The clean slate of a new year entices many people to think about ways they can improve themselves and their lives. New Year’s resolutions come in many forms, from reading more books to spending less money, but the bulk tend to involve eating healthy and exercising more.
Diet culture has normalized cutting out entire food groups and super-charging our regular exercise routines, but if any of us are being honest, those tactics rarely stick. With more and more attention on food freedom, rejecting diet culture, and appreciating our bodies, 2022 is the year to make nutrition changes that truly work for you—physically, mentally, emotionally, and spiritually.
Below, five dietician-backed nutrition tips that will help you tune back into your body’s individual needs, cultivate a healthier relationship with food, and enjoy a year that is more balanced than ever.
1. Eat when you’re hungry
In our diet-obsessed world, we’ve been told to do everything but actually eat when we’re hungry. “Eating when you are hungry is the cornerstone of healthy eating,” says Christine Byrne, M.P.H., R.D., L.D.N.. “And while it sounds simple, we’ve really been conditioned not to honor our hunger.”
What if we listened to our body’s needs and desires instead of trying to convince ourselves that we are just bored or thirsty? Byrne believes getting back in touch with your body’s own wisdom can be transformative and influence other aspects of your life. “Once you’re able to feel when you’re hungry or satisfied, and able to name the foods you’re craving, you’ll be able to listen to your body in other ways as well. You may be better able to tell when you’re tired or stressed, and better able to cope with these things,” she says.
2. Eat foods you enjoy
It may come as a shock, but you’re allowed to eat the food you like. Jessica Steinbach, M.P.H., R.D., says, “I may be a nutrition professional, but no one knows your body better than you.” No matter what day of the year it is, you’ll find Steinbach giving her clients the same nutrition tips—to eat what they enjoy and eat enough to nourish the body.
“I find giving folks the space to explore their individual needs without judgment allows for the best relationships with food and their body,” says Steinbach. Now this is a New Year’s resolution we can support.
3. Add a serving of fruits and vegetables to your day
While many New Year’s diets are about cutting food out, these nutritionists suggest a different method—adding in food. “90 percent of adults don’t get the recommended five servings [of fruits and veggies] a day,” Byrne says. “If you fall into this category, try new ways to add produce that actually tastes good, like cooking Brussels sprouts in the air fryer or adding greens to mac and cheese.” And for fruit, try a mix of berries to top off your nut butter toast or sliced pears in your lunch salad. Key phrase: tastes good!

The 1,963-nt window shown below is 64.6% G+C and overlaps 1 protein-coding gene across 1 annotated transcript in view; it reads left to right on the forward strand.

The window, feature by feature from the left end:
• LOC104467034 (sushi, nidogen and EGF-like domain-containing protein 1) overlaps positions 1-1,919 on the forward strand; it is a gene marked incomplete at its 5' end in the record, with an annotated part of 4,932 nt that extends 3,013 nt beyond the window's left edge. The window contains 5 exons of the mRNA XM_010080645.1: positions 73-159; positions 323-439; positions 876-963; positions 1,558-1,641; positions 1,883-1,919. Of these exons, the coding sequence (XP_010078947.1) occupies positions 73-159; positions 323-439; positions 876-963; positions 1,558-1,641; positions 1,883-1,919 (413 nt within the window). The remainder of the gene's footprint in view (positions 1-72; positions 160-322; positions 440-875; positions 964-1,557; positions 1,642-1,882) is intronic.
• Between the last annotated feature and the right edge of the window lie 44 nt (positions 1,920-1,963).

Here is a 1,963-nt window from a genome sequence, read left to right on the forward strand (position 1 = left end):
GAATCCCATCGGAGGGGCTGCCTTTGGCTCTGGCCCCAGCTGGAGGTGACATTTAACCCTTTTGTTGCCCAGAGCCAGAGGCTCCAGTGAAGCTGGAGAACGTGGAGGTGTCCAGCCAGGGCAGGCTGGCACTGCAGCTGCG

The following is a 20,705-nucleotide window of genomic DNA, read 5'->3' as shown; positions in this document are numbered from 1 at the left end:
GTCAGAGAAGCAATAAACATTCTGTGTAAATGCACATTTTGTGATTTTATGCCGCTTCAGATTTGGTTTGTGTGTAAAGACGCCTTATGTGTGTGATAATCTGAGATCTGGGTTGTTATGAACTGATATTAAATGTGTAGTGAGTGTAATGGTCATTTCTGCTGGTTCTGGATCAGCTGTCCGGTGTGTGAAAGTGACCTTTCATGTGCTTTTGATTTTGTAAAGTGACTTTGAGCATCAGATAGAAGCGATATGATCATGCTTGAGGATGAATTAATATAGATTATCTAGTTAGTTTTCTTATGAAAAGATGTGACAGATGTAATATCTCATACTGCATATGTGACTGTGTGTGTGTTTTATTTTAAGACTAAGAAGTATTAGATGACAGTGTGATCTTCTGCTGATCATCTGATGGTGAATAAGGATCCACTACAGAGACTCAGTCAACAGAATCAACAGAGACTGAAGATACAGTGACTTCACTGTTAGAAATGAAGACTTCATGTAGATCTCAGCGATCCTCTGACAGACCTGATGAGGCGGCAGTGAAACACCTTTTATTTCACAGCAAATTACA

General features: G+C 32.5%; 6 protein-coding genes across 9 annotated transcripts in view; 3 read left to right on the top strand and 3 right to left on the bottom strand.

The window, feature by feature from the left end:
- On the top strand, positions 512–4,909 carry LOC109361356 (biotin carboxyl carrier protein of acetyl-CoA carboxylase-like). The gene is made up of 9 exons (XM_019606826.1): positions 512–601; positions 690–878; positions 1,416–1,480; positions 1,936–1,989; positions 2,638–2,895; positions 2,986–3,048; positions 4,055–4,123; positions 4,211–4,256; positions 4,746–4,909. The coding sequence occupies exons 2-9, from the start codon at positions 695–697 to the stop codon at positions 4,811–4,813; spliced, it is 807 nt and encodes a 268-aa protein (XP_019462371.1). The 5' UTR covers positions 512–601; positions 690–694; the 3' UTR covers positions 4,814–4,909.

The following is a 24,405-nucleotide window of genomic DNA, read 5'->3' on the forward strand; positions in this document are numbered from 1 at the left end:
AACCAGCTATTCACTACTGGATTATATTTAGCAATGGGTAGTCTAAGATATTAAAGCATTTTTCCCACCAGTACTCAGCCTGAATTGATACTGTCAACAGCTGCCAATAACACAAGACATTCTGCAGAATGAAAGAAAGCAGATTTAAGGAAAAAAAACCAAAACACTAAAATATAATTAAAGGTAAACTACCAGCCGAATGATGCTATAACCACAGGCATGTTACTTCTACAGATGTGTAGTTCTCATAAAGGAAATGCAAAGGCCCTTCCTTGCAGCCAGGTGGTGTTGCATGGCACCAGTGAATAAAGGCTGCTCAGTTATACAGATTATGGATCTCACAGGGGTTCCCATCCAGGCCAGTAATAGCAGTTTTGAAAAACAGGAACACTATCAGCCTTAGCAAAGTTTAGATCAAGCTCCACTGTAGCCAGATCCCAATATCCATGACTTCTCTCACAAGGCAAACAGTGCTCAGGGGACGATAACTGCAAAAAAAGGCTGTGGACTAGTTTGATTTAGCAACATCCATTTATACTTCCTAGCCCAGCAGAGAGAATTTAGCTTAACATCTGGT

Alissa Rumsey, M.S., R.D., owner of Alissa Rumsey Nutrition & Wellness and the author of Unapologetic Eating, believes approaching food from a place of abundance can allow you to stop the cycle of diet-restrict-binge and have a more peaceful relationship with food.
4. Shift your language around food
Many of us are critical of our food choices and food in general. “Language is powerful, and the ways you talk and think about food (and bodies) can affect your thoughts, emotions, and behaviors,” Rumsey says. She recommends swapping harmful binary terms to describe your food like should/shouldn’t, good/bad, healthy/unhealthy, guilt-free/indulgent, or clean/toxic for more neutral, nonjudgmental ones like nourishing, delicious, comforting, fueling, fun, colorful, or satisfying.
For instance, rather than thinking of meals you ate as indulgent or unhealthy, try thinking about how delicious the food was or how much fun you had with others at the table.
5. Just Quit dieting
Research has shown that although six months of dieting can lead to weight loss and cardiovascular health improvements, by 12 months most people gain the weight back and lose all evidence of cardiovascular improvements. Restrictive diets rely on hard-to-stick-to rules that your body will have a hard time aligning with.
“I think the number one thing you can do for your health when it comes to nutrition is to quit dieting,” says Byrne. “Evidence shows that adults who eat intuitively—based on internal cues like hunger, fullness, and cravings—actually eat more varied and nutritious diets overall than those who eat based on external rules (AKA diets).” Plus, diets are never fun. We think they’ll make us feel happier but really just leave us feeling frustrated, guilty, and hungry, she says.
It’s time to trust yourself and the expertise you have on your own body. Rumsey believes that the experience of tuning back in to yourself can start with food freedom and expand into other aspects of life. “As you tune more into your intuition around food, you start to connect to—and trust—your intuition in other areas of life. Whether that means setting boundaries, saying ‘no’ to people or things that don’t feel right in your gut, or wearing the bathing suit no matter what size you are,” Rumsey says. Taking care of your health is a personal journey that should involve checking in with your needs rather than following a set of rules that holds you back from enjoying life.